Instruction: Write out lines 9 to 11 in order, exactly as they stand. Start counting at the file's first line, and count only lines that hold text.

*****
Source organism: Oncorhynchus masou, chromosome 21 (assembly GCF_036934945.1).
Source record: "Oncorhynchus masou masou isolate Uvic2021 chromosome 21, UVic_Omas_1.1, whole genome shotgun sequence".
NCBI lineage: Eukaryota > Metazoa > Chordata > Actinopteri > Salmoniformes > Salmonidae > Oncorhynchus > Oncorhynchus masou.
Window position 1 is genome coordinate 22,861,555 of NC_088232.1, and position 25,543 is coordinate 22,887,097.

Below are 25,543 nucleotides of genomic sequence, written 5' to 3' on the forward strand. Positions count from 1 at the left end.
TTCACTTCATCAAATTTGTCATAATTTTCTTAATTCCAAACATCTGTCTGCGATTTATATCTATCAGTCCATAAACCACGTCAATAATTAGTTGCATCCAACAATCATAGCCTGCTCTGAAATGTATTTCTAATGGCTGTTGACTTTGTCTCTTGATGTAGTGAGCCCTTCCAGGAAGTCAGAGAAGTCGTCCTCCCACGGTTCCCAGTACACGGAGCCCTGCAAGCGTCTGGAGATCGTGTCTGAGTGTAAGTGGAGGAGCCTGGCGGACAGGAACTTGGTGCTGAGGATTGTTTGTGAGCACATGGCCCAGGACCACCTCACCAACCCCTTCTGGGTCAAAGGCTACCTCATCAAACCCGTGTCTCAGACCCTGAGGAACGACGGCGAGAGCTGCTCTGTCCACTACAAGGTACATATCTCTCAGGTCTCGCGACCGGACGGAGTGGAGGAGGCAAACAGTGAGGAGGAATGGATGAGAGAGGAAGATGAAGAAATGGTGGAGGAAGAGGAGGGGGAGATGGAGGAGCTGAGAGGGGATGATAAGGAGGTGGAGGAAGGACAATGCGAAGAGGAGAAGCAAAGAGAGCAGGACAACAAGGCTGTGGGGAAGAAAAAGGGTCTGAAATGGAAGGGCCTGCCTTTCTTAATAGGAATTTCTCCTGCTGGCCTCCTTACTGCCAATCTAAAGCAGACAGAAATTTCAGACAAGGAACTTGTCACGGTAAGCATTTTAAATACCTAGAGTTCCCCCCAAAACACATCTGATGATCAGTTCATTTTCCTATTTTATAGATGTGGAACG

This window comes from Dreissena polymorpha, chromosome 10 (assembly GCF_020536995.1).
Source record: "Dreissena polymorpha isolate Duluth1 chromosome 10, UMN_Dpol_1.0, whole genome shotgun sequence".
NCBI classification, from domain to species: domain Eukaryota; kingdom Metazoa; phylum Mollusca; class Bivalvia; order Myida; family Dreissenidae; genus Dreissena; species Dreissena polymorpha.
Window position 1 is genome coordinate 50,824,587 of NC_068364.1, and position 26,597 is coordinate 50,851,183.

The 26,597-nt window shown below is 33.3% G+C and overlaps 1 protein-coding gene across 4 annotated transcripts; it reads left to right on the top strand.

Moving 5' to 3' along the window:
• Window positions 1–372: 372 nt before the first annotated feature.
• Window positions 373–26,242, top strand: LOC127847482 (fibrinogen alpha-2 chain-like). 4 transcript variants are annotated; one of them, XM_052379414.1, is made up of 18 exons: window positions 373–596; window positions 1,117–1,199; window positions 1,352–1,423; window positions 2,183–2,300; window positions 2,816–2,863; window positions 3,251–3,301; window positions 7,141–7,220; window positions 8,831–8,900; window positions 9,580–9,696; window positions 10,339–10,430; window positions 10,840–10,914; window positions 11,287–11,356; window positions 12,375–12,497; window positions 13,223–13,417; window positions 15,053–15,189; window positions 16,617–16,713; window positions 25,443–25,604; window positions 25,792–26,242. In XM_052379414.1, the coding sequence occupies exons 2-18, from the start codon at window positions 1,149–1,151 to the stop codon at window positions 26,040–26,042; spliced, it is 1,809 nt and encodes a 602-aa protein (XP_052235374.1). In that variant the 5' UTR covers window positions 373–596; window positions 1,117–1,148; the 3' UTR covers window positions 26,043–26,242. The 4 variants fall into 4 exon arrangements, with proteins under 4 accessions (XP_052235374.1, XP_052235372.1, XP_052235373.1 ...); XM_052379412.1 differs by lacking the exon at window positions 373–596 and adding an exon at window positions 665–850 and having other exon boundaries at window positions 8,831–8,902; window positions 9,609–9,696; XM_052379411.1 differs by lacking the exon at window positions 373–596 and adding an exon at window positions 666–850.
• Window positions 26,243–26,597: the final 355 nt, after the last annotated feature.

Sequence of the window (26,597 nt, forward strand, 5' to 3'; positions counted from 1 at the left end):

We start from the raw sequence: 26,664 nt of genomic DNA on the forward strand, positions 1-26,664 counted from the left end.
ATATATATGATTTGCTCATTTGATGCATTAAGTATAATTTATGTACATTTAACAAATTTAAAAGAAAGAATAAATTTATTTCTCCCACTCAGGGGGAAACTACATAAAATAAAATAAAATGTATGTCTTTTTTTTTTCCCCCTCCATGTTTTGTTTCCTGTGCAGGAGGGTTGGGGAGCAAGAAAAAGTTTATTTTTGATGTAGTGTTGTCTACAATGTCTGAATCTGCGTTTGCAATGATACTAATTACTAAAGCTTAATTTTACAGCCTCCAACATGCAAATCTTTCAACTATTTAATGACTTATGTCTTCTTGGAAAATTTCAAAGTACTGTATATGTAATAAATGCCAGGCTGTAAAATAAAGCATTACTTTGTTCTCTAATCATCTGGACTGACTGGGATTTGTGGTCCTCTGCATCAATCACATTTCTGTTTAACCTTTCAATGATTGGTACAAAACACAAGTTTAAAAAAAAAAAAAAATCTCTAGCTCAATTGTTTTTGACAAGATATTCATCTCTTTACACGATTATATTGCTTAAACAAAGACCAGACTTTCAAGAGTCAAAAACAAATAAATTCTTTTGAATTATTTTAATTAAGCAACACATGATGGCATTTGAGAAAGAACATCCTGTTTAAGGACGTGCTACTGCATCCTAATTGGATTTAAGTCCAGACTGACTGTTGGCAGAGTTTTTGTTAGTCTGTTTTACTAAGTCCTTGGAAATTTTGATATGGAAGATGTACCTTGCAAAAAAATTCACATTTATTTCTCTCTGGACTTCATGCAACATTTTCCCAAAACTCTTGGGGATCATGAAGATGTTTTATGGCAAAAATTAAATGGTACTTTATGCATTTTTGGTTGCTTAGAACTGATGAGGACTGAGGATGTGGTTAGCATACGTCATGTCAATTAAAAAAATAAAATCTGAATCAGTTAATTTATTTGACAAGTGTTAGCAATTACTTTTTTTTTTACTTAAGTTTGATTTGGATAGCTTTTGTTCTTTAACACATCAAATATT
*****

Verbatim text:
NCBI classification, from domain to species: domain Eukaryota; kingdom Metazoa; phylum Mollusca; class Bivalvia; order Myida; family Dreissenidae; genus Dreissena; species Dreissena polymorpha.
Window position 1 is genome coordinate 50,824,587 of NC_068364.1, and position 26,597 is coordinate 50,851,183.

The 26,597-nt window shown below is 33.3% G+C and overlaps 1 protein-coding gene across 4 annotated transcripts; it reads left to right on the top strand.